Experienced investors are familiar with the impact that oil prices have on the world economy. As a key industrial ingredient, it is known that low energy prices are good for economic growth prospects and vice versa. Over the last decade, investors have witnessed the advent of a new, and perhaps more important, ingredient to growth … technology. In this newsletter, we hope to document the impact that the bursting of the technology investment bubble has had on markets and make some predictions as to the longer-term implications for investors.
Nowhere is it written that technological advances come without surprises. Decades ago, the computer revolution began with “dumb” terminals connected to mainframes. It has since morphed into “smart” personal computers networked over the Internet. As we speak, the next generation of wireless interactivity is being developed which may make the traditional personal computer of less importance to the home and business. An example of how quickly things change is the fact that the Internet nearly took Microsoft by surprise a few years back; in much the same way that Microsoft probably surprised IBM with Windows.
More recently, the false fear created by the advent of the Year 2000 problem encouraged computer upgrades by the millions…all of which have enhanced connectivity and computing. At the same time, the wonders of the Internet created an aphrodisiac-like response from investors who poured money into dot.com companies. Similarly, some telecommunication companies increased their “bandwidth” expenditures while they witnessed deterioration in their revenue base (i.e., declining long distance rates).
This technology experience reminds us of the oil shock of the 1970’s when oil prices increased from under $10.00 a barrel to well over $30.00 and the Arab cartel had America scrambling. Investors assumed that the oil supply would never catch demand and billions of dollars went into spurious oil drilling projects (shale oil patches in Australia, etc.). Enough money was lost during this period that more than a few banks (Sea First and Penn Square) failed, in part due to their aggressive oil lending. Eventually, oil prices dropped and contributed significantly to our economic expansion.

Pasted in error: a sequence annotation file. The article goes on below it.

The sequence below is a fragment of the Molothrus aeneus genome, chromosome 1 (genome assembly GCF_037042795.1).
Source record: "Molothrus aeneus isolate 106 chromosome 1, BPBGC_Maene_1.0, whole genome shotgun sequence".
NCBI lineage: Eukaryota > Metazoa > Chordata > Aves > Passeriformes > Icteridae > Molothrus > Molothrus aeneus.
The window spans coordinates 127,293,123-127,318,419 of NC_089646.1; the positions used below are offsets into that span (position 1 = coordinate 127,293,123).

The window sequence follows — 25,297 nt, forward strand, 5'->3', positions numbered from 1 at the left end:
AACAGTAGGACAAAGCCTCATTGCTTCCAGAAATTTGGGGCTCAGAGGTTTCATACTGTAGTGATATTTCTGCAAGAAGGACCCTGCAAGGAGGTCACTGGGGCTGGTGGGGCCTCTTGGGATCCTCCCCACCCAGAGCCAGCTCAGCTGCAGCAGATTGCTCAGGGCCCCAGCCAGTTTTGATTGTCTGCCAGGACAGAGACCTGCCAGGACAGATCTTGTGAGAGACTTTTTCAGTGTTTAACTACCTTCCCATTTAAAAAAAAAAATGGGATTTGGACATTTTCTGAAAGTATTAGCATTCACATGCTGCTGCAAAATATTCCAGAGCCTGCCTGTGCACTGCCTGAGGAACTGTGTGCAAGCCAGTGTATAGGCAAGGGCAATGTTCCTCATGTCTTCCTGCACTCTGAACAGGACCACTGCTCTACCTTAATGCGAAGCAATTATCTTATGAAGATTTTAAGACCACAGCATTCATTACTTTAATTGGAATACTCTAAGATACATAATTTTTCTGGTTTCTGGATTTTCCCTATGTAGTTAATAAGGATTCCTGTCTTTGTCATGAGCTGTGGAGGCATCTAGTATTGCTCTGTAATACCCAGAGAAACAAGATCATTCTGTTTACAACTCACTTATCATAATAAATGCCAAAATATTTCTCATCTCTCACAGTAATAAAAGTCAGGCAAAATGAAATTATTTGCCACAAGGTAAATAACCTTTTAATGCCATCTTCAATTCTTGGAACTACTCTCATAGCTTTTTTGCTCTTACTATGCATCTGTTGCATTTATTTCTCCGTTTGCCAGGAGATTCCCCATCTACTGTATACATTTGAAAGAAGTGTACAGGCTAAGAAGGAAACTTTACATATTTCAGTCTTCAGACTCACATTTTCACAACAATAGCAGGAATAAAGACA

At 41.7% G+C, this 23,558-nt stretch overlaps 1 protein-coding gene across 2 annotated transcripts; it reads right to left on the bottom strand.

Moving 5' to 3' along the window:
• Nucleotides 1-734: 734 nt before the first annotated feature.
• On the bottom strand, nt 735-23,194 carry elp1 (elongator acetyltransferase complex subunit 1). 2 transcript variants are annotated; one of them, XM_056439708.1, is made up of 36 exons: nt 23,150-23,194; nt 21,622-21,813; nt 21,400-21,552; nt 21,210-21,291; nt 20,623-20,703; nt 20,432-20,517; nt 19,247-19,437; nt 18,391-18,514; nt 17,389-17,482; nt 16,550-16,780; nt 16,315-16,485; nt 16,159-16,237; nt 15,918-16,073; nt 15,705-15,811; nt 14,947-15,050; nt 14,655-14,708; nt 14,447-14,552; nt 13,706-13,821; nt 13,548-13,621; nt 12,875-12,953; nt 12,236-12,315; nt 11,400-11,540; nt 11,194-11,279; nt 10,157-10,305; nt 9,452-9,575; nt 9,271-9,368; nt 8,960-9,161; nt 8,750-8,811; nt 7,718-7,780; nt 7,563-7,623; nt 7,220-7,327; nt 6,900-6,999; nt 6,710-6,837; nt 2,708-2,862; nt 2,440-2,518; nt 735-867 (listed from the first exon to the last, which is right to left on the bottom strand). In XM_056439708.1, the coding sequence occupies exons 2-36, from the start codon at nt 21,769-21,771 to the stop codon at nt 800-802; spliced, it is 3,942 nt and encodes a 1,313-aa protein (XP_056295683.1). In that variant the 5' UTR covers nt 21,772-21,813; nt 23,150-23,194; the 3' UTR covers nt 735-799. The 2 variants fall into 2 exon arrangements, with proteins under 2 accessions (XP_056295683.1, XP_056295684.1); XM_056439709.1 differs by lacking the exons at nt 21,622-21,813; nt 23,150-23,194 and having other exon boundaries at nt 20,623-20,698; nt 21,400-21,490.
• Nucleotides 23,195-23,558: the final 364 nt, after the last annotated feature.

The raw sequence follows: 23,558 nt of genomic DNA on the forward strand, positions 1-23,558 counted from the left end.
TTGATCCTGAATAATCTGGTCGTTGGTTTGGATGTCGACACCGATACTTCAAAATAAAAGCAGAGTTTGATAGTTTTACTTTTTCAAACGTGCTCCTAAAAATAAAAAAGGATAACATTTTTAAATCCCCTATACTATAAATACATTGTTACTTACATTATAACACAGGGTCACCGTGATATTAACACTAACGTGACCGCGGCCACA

Back to the present. In our view, technology has grown to be as important an ingredient to economic prosperity as oil. Just like the assumption for oil prices ($80 a barrel was the prediction in the 1970’s), the prospects for certain technology companies were unpredictable and, instead of bank failures, we see unhappy technology investors this time.
As we have documented through our newsletters, and more importantly through the diversified structure of our clients’ investment portfolios, we have not been surprised by the correction in some sectors of the market. Most dot.com company stocks are currently trading 90% or more below their highs or are bankrupt. The NASDAQ technology-heavy index is off by roughly 60%. The collapse in technology stock prices has been significant enough to drag down the broader index of the S&P 500 by roughly 20% from its high.
Such poor performance by the equity markets is threatening consumer confidence. In addition, there are numerous “global issues” which are not too heartening. Renewed fighting in the former Yugoslavia, continued unrest in the Middle East and fragile markets in South America are concerning. Japan’s economy is leaning on a thin reed and our new president is challenging both China and North Korea on diplomatic fronts. As if that were not enough, the cows in Europe are getting madder and madder.
Fortunately, there is a positive “flip side” to all of the messy news just discussed. While the technology run-up and subsequent collapse has disappointed some investors, it certainly helped the world’s technology infrastructure. E-commerce initiatives, broadband enhancements (fiber optics and switches) as well as Internet and wireless advances are astounding and are improving safety and efficiency in every corner of the world. As excess capacity is wrung out of the technology sector, the prices for technology products and services are dropping thus encouraging additional technology investment.
The technology pullback has triggered some economic malaise, but one can argue that the expansion we were experiencing had become nearly uncontrollable. For example, the country was operating at the point of labor and electricity shortages. Imagine California’s problems this summer if our economy did not have this “pause to refresh”? Also, many displaced dot.com workers will now return to the traditional work force and help keep inflation low.
From a stock market standpoint, nothing good was going to come from the technology bubble getting any larger. In our view, the renewed seriousness of investors will cause capital to be allocated more judiciously and economically. Just as dropping oil prices helped fuel our economy during the last 10-15 years, today’s inexpensive technology products and services will likely do the same for the coming decades. We will do our best to diversify client portfolios in ways which will take advantage of the terrific global prospects which await us.
Your comments and questions are always welcomed.
Andrew C. Burns
President/Chief Investment Officer